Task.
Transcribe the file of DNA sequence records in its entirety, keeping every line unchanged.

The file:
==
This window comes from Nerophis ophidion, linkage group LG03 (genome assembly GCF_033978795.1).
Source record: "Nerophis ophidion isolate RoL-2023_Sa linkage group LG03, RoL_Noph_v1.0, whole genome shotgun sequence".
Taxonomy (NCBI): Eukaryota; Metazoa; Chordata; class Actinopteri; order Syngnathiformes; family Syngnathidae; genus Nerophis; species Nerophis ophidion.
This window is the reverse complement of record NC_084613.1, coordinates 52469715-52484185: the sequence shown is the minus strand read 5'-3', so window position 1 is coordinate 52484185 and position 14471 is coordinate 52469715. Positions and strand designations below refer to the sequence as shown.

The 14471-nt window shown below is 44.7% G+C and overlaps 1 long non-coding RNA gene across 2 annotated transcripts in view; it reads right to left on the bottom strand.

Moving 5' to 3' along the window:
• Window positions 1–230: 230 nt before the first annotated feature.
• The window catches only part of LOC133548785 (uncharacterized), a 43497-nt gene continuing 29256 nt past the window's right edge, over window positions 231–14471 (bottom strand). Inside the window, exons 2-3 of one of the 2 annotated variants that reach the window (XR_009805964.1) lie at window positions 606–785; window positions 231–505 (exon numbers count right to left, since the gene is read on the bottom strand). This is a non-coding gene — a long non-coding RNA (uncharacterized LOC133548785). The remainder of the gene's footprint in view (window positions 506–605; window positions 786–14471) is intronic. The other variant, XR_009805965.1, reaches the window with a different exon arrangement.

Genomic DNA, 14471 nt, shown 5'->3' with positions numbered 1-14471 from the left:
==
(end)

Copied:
This window comes from Nerophis ophidion, linkage group LG03 (genome assembly GCF_033978795.1).
Source record: "Nerophis ophidion isolate RoL-2023_Sa linkage group LG03, RoL_Noph_v1.0, whole genome shotgun sequence".
Taxonomy (NCBI): Eukaryota; Metazoa; Chordata; class Actinopteri; order Syngnathiformes; family Syngnathidae; genus Nerophis; species Nerophis ophidion.
This window is the reverse complement of record NC_084613.1, coordinates 52469715-52484185: the sequence shown is the minus strand read 5'-3', so window position 1 is coordinate 52484185 and position 14471 is coordinate 52469715. Positions and strand designations below refer to the sequence as shown.

The 14471-nt window shown below is 44.7% G+C and overlaps 1 long non-coding RNA gene across 2 annotated transcripts in view; it reads right to left on the bottom strand.

Moving 5' to 3' along the window:
• Window positions 1–230: 230 nt before the first annotated feature.
• The window catches only part of LOC133548785 (uncharacterized), a 43497-nt gene continuing 29256 nt past the window's right edge, over window positions 231–14471 (bottom strand). Inside the window, exons 2-3 of one of the 2 annotated variants that reach the window (XR_009805964.1) lie at window positions 606–785; window positions 231–505 (exon numbers count right to left, since the gene is read on the bottom strand). This is a non-coding gene — a long non-coding RNA (uncharacterized LOC133548785). The remainder of the gene's footprint in view (window positions 506–605; window positions 786–14471) is intronic. The other variant, XR_009805965.1, reaches the window with a different exon arrangement.

Genomic DNA, 14471 nt, shown 5'->3' with positions numbered 1-14471 from the left: